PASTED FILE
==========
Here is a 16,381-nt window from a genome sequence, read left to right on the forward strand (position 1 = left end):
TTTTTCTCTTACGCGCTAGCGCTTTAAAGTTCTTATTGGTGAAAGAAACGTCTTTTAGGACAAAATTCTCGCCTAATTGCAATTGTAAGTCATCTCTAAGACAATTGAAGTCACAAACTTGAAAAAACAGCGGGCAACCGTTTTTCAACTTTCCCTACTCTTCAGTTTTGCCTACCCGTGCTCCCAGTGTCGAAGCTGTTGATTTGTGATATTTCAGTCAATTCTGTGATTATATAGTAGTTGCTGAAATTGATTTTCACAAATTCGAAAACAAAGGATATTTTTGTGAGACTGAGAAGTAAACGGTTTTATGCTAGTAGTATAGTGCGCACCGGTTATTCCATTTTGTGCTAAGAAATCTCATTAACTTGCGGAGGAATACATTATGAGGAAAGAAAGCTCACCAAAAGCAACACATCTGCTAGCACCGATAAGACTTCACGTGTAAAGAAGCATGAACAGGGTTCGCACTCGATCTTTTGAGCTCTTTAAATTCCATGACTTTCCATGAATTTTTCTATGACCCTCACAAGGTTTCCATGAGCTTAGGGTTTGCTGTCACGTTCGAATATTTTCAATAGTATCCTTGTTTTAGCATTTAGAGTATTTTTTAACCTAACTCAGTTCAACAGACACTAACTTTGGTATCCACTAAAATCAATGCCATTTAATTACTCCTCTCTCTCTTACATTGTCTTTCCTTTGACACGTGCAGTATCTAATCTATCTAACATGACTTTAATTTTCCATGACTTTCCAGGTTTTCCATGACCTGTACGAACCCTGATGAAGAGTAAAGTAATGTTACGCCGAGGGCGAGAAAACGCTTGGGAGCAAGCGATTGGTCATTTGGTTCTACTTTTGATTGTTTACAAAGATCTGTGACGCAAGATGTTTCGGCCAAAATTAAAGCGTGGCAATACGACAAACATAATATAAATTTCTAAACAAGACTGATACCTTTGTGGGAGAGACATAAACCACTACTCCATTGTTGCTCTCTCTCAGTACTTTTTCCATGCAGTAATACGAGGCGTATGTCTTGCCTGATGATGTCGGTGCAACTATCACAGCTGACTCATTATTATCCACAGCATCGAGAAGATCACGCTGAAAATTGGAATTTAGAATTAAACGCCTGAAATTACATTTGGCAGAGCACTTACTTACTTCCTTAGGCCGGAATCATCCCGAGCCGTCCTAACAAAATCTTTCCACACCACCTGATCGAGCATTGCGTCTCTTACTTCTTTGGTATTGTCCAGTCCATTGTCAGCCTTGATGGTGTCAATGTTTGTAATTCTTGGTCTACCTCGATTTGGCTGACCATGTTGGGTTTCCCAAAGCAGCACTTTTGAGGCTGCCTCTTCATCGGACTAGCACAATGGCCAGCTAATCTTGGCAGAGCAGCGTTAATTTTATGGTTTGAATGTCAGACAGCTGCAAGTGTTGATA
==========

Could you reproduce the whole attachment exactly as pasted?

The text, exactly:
Here is a 16,381-nt window from a genome sequence, read left to right on the forward strand (position 1 = left end):
TTTTTCTCTTACGCGCTAGCGCTTTAAAGTTCTTATTGGTGAAAGAAACGTCTTTTAGGACAAAATTCTCGCCTAATTGCAATTGTAAGTCATCTCTAAGACAATTGAAGTCACAAACTTGAAAAAACAGCGGGCAACCGTTTTTCAACTTTCCCTACTCTTCAGTTTTGCCTACCCGTGCTCCCAGTGTCGAAGCTGTTGATTTGTGATATTTCAGTCAATTCTGTGATTATATAGTAGTTGCTGAAATTGATTTTCACAAATTCGAAAACAAAGGATATTTTTGTGAGACTGAGAAGTAAACGGTTTTATGCTAGTAGTATAGTGCGCACCGGTTATTCCATTTTGTGCTAAGAAATCTCATTAACTTGCGGAGGAATACATTATGAGGAAAGAAAGCTCACCAAAAGCAACACATCTGCTAGCACCGATAAGACTTCACGTGTAAAGAAGCATGAACAGGGTTCGCACTCGATCTTTTGAGCTCTTTAAATTCCATGACTTTCCATGAATTTTTCTATGACCCTCACAAGGTTTCCATGAGCTTAGGGTTTGCTGTCACGTTCGAATATTTTCAATAGTATCCTTGTTTTAGCATTTAGAGTATTTTTTAACCTAACTCAGTTCAACAGACACTAACTTTGGTATCCACTAAAATCAATGCCATTTAATTACTCCTCTCTCTCTTACATTGTCTTTCCTTTGACACGTGCAGTATCTAATCTATCTAACATGACTTTAATTTTCCATGACTTTCCAGGTTTTCCATGACCTGTACGAACCCTGATGAAGAGTAAAGTAATGTTACGCCGAGGGCGAGAAAACGCTTGGGAGCAAGCGATTGGTCATTTGGTTCTACTTTTGATTGTTTACAAAGATCTGTGACGCAAGATGTTTCGGCCAAAATTAAAGCGTGGCAATACGACAAACATAATATAAATTTCTAAACAAGACTGATACCTTTGTGGGAGAGACATAAACCACTACTCCATTGTTGCTCTCTCTCAGTACTTTTTCCATGCAGTAATACGAGGCGTATGTCTTGCCTGATGATGTCGGTGCAACTATCACAGCTGACTCATTATTATCCACAGCATCGAGAAGATCACGCTGAAAATTGGAATTTAGAATTAAACGCCTGAAATTACATTTGGCAGAGCACTTACTTACTTCCTTAGGCCGGAATCATCCCGAGCCGTCCTAACAAAATCTTTCCACACCACCTGATCGAGCATTGCGTCTCTTACTTCTTTGGTATTGTCCAGTCCATTGTCAGCCTTGATGGTGTCAATGTTTGTAATTCTTGGTCTACCTCGATTTGGCTGACCATGTTGGGTTTCCCAAAGCAGCACTTTTGAGGCTGCCTCTTCATCGGACTAGCACAATGGCCAGCTAATCTTGGCAGAGCAGCGTTAATTTTATGGTTTGAATGTCAGACAGCTGCAAGTGTTGATA